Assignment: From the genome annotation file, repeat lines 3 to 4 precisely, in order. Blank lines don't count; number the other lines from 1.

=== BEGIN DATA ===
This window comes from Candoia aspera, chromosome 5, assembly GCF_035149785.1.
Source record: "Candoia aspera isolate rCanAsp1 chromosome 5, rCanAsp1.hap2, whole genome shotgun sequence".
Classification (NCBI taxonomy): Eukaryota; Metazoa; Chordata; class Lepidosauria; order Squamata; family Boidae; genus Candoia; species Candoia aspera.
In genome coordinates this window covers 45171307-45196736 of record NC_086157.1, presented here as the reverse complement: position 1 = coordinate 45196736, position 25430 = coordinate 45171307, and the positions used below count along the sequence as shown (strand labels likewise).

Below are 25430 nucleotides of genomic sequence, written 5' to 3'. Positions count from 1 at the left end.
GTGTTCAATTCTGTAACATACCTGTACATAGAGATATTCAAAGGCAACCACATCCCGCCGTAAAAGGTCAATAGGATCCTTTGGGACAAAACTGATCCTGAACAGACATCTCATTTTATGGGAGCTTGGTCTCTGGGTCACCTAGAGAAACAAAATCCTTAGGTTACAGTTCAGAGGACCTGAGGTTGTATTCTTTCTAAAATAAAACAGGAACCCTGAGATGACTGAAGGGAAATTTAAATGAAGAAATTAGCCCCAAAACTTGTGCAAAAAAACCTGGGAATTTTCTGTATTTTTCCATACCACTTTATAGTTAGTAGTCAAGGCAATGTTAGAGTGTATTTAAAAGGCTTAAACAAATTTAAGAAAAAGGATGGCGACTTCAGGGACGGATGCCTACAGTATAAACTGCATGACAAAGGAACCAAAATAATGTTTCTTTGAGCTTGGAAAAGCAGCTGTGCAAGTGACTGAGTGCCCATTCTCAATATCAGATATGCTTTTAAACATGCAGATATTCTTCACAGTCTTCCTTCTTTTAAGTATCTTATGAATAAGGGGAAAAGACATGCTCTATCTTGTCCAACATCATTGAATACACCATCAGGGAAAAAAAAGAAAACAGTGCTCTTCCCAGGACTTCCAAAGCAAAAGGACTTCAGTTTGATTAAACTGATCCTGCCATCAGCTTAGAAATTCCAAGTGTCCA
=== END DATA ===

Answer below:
Classification (NCBI taxonomy): Eukaryota; Metazoa; Chordata; class Lepidosauria; order Squamata; family Boidae; genus Candoia; species Candoia aspera.
In genome coordinates this window covers 45171307-45196736 of record NC_086157.1, presented here as the reverse complement: position 1 = coordinate 45196736, position 25430 = coordinate 45171307, and the positions used below count along the sequence as shown (strand labels likewise).